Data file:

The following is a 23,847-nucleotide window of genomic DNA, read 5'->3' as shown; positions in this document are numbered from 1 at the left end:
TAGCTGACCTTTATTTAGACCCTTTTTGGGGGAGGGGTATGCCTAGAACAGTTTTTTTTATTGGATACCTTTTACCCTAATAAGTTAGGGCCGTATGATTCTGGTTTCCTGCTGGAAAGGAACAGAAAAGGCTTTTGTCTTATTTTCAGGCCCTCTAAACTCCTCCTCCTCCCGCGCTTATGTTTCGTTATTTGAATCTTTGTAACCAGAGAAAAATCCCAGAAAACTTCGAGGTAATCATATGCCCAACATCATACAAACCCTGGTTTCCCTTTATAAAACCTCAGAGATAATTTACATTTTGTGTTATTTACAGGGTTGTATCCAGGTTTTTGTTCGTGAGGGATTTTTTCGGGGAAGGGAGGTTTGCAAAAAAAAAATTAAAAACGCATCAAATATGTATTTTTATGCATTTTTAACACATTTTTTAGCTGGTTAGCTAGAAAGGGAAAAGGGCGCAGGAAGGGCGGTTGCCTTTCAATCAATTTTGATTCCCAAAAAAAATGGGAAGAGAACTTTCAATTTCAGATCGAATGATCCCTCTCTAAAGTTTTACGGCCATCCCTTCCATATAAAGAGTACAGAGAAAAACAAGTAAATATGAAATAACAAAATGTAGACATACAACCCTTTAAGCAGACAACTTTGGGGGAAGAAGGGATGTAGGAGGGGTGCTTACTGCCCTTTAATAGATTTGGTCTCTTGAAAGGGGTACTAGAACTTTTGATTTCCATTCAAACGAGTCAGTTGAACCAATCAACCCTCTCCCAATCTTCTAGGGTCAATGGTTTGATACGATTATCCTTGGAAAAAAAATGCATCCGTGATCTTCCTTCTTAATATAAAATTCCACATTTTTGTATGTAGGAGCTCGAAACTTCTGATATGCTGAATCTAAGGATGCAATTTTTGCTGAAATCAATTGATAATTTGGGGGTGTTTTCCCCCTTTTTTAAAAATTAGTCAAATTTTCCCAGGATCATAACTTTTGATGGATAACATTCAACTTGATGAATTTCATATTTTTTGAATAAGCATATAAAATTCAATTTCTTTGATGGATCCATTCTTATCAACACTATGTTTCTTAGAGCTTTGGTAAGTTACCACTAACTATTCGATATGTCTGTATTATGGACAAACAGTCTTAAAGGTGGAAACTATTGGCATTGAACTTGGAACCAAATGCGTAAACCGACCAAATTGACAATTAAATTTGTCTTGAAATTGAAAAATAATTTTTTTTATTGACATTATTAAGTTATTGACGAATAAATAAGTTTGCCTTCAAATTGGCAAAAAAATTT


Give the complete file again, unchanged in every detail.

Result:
The following is a 23,847-nucleotide window of genomic DNA, read 5'->3' as shown; positions in this document are numbered from 1 at the left end:
TAGCTGACCTTTATTTAGACCCTTTTTGGGGGAGGGGTATGCCTAGAACAGTTTTTTTTATTGGATACCTTTTACCCTAATAAGTTAGGGCCGTATGATTCTGGTTTCCTGCTGGAAAGGAACAGAAAAGGCTTTTGTCTTATTTTCAGGCCCTCTAAACTCCTCCTCCTCCCGCGCTTATGTTTCGTTATTTGAATCTTTGTAACCAGAGAAAAATCCCAGAAAACTTCGAGGTAATCATATGCCCAACATCATACAAACCCTGGTTTCCCTTTATAAAACCTCAGAGATAATTTACATTTTGTGTTATTTACAGGGTTGTATCCAGGTTTTTGTTCGTGAGGGATTTTTTCGGGGAAGGGAGGTTTGCAAAAAAAAAATTAAAAACGCATCAAATATGTATTTTTATGCATTTTTAACACATTTTTTAGCTGGTTAGCTAGAAAGGGAAAAGGGCGCAGGAAGGGCGGTTGCCTTTCAATCAATTTTGATTCCCAAAAAAAATGGGAAGAGAACTTTCAATTTCAGATCGAATGATCCCTCTCTAAAGTTTTACGGCCATCCCTTCCATATAAAGAGTACAGAGAAAAACAAGTAAATATGAAATAACAAAATGTAGACATACAACCCTTTAAGCAGACAACTTTGGGGGAAGAAGGGATGTAGGAGGGGTGCTTACTGCCCTTTAATAGATTTGGTCTCTTGAAAGGGGTACTAGAACTTTTGATTTCCATTCAAACGAGTCAGTTGAACCAATCAACCCTCTCCCAATCTTCTAGGGTCAATGGTTTGATACGATTATCCTTGGAAAAAAAATGCATCCGTGATCTTCCTTCTTAATATAAAATTCCACATTTTTGTATGTAGGAGCTCGAAACTTCTGATATGCTGAATCTAAGGATGCAATTTTTGCTGAAATCAATTGATAATTTGGGGGTGTTTTCCCCCTTTTTTAAAAATTAGTCAAATTTTCCCAGGATCATAACTTTTGATGGATAACATTCAACTTGATGAATTTCATATTTTTTGAATAAGCATATAAAATTCAATTTCTTTGATGGATCCATTCTTATCAACACTATGTTTCTTAGAGCTTTGGTAAGTTACCACTAACTATTCGATATGTCTGTATTATGGACAAACAGTCTTAAAGGTGGAAACTATTGGCATTGAACTTGGAACCAAATGCGTAAACCGACCAAATTGACAATTAAATTTGTCTTGAAATTGAAAAATAATTTTTTTTATTGACATTATTAAGTTATTGACGAATAAATAAGTTTGCCTTCAAATTGGCAAAAAAATTT